• {: [[], [2], [5], [2, 2], [2, 5], [2, 2, 5]].

• *M: [1, 2, 5, 4, 10, 20].

• s: 42.

# Java (OpenJDK 8), 53 51 bytes

n->{int s=0,i=0;for(;i++<n;)s+=n%i<1?i:0;return s;}


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• @corsiKa Only class fields. In a local scope they're unitialized. Sep 9, 2017 at 9:03

# Jelly, 2 bytes

Æs


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Built-in that does exactly as wanted.

• Jelly seems so beautiful! Where can i find some stuff to study about it? Sep 8, 2017 at 0:41
• @KevinHalley You can check out the Tutorial page on Github, or you can visit the official Jelly chatroom once you have 20 reputation, or the Jelly training chatroom, also at 20 reputation, which you'll need to request permission to train in Sep 8, 2017 at 0:42
• I desperately want to upvote this because you suggested not upvoting trivial solutions. Sep 8, 2017 at 6:01
• @CodyGray Yeah, maybe there's no point putting that there :P Sep 8, 2017 at 12:00

f n=sum[i|i<-[1..n],nmodi<1]


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# MATL, 6 bytes

t:\~fs


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-4 bytes thanks to @LuisMendo

# 10 bytes

My previous solution using a loop

:"G@\~@*vs


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# 3 bytes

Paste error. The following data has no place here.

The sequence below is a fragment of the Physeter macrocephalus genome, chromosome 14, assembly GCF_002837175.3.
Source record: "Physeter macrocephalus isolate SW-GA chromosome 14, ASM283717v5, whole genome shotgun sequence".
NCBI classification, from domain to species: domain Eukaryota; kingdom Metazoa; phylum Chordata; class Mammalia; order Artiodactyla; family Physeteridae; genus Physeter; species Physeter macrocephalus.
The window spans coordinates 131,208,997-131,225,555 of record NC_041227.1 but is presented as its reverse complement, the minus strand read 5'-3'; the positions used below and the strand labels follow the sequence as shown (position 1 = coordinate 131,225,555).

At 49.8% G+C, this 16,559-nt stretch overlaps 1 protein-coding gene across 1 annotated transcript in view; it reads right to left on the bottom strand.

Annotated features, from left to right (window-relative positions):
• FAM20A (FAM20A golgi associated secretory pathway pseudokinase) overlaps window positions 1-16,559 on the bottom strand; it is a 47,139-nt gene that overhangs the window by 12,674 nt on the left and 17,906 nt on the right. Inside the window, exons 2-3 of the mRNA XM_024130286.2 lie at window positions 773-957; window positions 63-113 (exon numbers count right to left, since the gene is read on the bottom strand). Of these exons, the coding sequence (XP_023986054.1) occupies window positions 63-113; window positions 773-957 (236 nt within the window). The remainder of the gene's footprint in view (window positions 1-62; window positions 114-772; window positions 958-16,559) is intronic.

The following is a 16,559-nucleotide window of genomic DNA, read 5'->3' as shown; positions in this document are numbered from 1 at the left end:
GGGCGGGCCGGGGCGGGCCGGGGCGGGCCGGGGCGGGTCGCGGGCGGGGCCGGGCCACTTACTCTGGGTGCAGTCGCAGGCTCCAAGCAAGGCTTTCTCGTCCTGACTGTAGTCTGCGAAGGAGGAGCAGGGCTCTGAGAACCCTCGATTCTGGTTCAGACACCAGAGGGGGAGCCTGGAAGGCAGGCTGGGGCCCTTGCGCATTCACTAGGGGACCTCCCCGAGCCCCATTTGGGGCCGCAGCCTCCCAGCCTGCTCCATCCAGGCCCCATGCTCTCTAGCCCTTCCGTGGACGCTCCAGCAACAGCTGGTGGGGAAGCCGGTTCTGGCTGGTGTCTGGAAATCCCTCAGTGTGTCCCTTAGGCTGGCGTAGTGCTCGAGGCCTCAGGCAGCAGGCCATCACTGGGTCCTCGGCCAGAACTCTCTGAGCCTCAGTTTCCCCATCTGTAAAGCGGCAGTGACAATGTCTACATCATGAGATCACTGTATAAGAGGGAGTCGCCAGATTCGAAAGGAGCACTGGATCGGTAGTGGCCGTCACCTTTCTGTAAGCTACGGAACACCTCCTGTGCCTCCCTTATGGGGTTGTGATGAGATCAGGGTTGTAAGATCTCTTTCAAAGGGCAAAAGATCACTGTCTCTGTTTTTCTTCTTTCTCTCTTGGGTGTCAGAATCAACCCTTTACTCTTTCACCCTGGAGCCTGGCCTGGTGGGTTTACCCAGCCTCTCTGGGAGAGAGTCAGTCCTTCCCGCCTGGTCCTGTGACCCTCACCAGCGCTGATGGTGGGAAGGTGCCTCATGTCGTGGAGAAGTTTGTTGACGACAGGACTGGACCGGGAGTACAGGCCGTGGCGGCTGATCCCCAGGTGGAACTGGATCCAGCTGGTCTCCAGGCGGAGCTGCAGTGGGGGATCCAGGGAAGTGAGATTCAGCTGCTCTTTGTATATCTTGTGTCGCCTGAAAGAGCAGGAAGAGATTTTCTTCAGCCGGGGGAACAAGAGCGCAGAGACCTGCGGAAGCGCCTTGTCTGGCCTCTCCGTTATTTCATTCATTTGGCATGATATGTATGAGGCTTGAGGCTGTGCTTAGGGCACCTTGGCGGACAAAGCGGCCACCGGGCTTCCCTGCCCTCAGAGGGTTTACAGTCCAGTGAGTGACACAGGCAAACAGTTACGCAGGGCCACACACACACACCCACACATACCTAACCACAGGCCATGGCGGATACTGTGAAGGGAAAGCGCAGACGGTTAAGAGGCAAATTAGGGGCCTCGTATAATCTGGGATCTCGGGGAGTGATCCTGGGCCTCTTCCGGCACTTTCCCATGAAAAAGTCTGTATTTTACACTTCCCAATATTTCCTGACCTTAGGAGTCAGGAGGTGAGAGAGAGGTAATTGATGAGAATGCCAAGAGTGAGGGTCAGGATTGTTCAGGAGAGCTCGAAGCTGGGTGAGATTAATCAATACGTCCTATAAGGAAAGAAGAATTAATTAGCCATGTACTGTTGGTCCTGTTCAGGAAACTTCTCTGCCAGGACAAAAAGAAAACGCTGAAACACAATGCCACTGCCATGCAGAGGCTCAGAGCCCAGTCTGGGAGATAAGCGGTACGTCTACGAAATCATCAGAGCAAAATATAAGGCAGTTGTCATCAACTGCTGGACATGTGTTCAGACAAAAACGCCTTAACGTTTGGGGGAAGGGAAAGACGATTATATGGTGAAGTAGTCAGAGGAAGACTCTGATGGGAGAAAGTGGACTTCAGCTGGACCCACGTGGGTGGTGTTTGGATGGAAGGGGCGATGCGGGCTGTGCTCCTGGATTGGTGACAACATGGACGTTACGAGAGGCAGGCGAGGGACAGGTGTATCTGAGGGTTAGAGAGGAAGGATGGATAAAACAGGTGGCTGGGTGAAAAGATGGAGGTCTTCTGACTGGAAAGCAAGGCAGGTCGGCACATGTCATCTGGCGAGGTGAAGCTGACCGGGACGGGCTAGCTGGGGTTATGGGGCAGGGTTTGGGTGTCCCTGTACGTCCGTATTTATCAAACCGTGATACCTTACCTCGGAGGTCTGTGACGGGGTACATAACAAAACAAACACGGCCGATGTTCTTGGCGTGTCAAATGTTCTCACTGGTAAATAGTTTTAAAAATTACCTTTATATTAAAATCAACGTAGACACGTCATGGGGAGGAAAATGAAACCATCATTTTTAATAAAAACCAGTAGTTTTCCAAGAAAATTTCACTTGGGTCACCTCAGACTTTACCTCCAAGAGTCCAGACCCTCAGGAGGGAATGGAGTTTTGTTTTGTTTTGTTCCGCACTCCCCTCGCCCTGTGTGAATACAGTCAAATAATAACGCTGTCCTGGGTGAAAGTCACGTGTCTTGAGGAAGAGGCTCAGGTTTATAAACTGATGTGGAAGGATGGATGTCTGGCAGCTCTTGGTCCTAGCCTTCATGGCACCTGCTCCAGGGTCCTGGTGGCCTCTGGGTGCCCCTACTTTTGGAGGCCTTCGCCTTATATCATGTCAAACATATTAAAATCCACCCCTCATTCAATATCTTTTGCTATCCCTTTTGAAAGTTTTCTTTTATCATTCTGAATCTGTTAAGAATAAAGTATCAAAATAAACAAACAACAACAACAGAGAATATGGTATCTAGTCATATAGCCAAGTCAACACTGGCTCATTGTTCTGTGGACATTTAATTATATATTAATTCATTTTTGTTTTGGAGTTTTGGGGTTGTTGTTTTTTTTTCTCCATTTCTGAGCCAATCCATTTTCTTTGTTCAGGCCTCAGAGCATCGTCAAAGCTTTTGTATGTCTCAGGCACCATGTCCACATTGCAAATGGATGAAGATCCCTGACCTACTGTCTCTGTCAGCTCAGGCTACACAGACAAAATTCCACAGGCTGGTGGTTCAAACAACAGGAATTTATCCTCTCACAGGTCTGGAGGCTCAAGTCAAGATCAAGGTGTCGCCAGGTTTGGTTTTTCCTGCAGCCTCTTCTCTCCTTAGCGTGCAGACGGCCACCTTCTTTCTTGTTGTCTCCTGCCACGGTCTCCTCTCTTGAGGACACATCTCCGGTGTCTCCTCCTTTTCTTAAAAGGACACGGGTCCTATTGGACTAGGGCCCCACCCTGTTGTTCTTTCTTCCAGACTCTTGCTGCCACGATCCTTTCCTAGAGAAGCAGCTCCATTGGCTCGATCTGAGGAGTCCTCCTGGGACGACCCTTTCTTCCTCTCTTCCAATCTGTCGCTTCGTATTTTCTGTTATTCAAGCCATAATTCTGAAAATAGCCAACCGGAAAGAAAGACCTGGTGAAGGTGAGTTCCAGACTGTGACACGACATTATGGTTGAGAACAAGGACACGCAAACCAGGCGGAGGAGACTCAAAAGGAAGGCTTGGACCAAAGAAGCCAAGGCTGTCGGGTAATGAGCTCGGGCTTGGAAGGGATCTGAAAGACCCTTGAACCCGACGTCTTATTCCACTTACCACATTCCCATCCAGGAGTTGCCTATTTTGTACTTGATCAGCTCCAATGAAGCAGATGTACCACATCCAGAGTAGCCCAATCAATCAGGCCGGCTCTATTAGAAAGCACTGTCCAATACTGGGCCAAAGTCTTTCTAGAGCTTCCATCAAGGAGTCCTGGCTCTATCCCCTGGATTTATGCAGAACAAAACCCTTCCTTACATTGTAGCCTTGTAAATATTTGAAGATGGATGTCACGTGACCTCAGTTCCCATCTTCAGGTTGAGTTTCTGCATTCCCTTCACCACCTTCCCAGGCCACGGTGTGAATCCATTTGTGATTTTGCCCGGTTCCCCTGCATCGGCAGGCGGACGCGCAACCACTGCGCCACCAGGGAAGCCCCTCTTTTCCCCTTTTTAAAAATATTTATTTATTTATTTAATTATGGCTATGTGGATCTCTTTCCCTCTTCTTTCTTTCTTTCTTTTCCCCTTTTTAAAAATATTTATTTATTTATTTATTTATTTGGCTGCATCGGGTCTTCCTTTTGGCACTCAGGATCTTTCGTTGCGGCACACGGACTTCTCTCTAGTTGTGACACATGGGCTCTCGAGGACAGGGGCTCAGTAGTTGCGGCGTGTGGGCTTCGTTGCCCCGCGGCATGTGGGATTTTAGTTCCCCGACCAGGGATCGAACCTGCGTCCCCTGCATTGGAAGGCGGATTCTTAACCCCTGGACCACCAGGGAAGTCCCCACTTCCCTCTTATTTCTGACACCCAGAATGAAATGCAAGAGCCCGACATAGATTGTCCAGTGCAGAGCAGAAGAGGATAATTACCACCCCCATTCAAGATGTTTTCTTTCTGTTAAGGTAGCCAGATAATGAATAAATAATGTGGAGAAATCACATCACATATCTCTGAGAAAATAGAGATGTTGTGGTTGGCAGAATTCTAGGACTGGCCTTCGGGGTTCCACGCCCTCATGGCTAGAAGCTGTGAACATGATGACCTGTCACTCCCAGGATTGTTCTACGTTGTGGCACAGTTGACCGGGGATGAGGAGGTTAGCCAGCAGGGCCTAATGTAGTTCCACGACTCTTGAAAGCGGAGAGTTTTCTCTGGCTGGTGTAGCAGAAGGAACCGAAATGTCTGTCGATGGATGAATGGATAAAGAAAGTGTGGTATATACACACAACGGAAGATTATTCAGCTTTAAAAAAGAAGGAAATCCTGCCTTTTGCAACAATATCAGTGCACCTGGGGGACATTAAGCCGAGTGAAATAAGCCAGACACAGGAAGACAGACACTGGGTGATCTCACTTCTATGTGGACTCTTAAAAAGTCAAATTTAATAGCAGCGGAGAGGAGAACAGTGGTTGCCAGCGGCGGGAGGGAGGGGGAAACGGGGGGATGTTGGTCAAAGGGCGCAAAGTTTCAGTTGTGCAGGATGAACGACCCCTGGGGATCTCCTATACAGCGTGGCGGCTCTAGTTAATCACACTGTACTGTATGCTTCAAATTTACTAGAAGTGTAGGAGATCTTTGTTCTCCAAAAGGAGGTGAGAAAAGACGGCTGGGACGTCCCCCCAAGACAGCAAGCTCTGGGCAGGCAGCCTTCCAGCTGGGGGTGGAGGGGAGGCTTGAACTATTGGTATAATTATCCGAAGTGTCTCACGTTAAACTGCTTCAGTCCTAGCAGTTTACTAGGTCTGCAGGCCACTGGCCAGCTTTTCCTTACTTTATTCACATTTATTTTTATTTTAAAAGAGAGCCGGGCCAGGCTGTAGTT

Using built-in

Z\s


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# Javascript, 54 44 bytes

n=>[...Array(x=n)].reduce(y=>y+!(n%x)*x--,0)


Saved 10 bytes thanks to Shaggy

### Try it online!

const f = n=>[...Array(x=n)].reduce(y=>y+!(n%x)*x--,0)

console.log(f(7))
console.log(f(15))
console.log(f(20))
console.log(f(1))
console.log(f(5))

# Brain-Flak, 96 bytes

((({})<>){<(([()]{})){<>(({})(<()>))<>{(({})){({}[()])<>}{}}{}<>([{}()]({})){((<{}{}>))}}{}>{}})


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## Explanation:

Now outdated by improvements.

The heart of the algorithm is this:

({}(<>))<>{(({})){({}[()])<>}{}}{}<>([{}()]({})) turns |N, M...| into |N mod M, M...|
{((<{}{}>))} if the top of stack is not zero, replace it and the second with zero


That is a modification on mod that will give us M if it is a factor of N and 0 otherwise. Full code is below.

((({})<>) place input, N on both stacks
{ Loop to find factors
<
(([()]{})) Decrement and Duplicate; get next factor to check
{ if not zero
(<>({})<>) Copy N from other stack
({}(<>))<>{(({})){({}[()])<>}{}}{}<>([{}()]({})){((<{}{}>))} Code explained above
}
{} drop the zero
>
}) push the sum

• Do you have an explanation? Sep 19, 2017 at 2:33
• @FunkyComputerMan I got one now! Sep 21, 2017 at 19:56

# R, 31 26 bytes